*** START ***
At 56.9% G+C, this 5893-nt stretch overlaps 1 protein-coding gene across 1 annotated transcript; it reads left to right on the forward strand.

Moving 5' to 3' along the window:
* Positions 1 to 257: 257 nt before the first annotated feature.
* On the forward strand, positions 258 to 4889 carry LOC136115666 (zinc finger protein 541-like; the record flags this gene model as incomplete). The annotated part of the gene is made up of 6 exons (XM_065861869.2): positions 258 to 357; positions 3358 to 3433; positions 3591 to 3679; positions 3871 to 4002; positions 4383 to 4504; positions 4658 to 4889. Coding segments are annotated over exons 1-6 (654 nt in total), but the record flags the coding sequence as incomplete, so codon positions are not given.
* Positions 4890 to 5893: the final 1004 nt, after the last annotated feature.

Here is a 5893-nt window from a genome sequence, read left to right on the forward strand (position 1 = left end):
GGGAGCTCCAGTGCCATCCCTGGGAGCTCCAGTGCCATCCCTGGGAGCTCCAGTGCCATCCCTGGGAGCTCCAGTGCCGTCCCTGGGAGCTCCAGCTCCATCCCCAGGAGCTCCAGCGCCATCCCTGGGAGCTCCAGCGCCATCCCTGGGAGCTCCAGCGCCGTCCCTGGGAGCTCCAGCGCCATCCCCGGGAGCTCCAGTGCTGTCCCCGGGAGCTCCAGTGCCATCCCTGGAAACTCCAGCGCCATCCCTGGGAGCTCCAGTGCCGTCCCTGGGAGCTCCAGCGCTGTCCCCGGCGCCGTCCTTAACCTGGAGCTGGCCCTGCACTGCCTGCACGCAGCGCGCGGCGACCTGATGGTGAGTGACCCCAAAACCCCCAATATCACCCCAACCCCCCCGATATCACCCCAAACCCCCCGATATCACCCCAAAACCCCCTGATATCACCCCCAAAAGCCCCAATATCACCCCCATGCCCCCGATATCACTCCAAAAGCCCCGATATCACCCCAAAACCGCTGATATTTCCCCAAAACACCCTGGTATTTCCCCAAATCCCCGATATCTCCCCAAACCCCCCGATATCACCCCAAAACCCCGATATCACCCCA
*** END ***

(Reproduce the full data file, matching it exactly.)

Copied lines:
At 56.9% G+C, this 5893-nt stretch overlaps 1 protein-coding gene across 1 annotated transcript; it reads left to right on the forward strand.

Moving 5' to 3' along the window:
* Positions 1 to 257: 257 nt before the first annotated feature.
* On the forward strand, positions 258 to 4889 carry LOC136115666 (zinc finger protein 541-like; the record flags this gene model as incomplete). The annotated part of the gene is made up of 6 exons (XM_065861869.2): positions 258 to 357; positions 3358 to 3433; positions 3591 to 3679; positions 3871 to 4002; positions 4383 to 4504; positions 4658 to 4889. Coding segments are annotated over exons 1-6 (654 nt in total), but the record flags the coding sequence as incomplete, so codon positions are not given.
* Positions 4890 to 5893: the final 1004 nt, after the last annotated feature.

Here is a 5893-nt window from a genome sequence, read left to right on the forward strand (position 1 = left end):
GGGAGCTCCAGTGCCATCCCTGGGAGCTCCAGTGCCATCCCTGGGAGCTCCAGTGCCATCCCTGGGAGCTCCAGTGCCGTCCCTGGGAGCTCCAGCTCCATCCCCAGGAGCTCCAGCGCCATCCCTGGGAGCTCCAGCGCCATCCCTGGGAGCTCCAGCGCCGTCCCTGGGAGCTCCAGCGCCATCCCCGGGAGCTCCAGTGCTGTCCCCGGGAGCTCCAGTGCCATCCCTGGAAACTCCAGCGCCATCCCTGGGAGCTCCAGTGCCGTCCCTGGGAGCTCCAGCGCTGTCCCCGGCGCCGTCCTTAACCTGGAGCTGGCCCTGCACTGCCTGCACGCAGCGCGCGGCGACCTGATGGTGAGTGACCCCAAAACCCCCAATATCACCCCAACCCCCCCGATATCACCCCAAACCCCCCGATATCACCCCAAAACCCCCTGATATCACCCCCAAAAGCCCCAATATCACCCCCATGCCCCCGATATCACTCCAAAAGCCCCGATATCACCCCAAAACCGCTGATATTTCCCCAAAACACCCTGGTATTTCCCCAAATCCCCGATATCTCCCCAAACCCCCCGATATCACCCCAAAACCCCGATATCACCCCA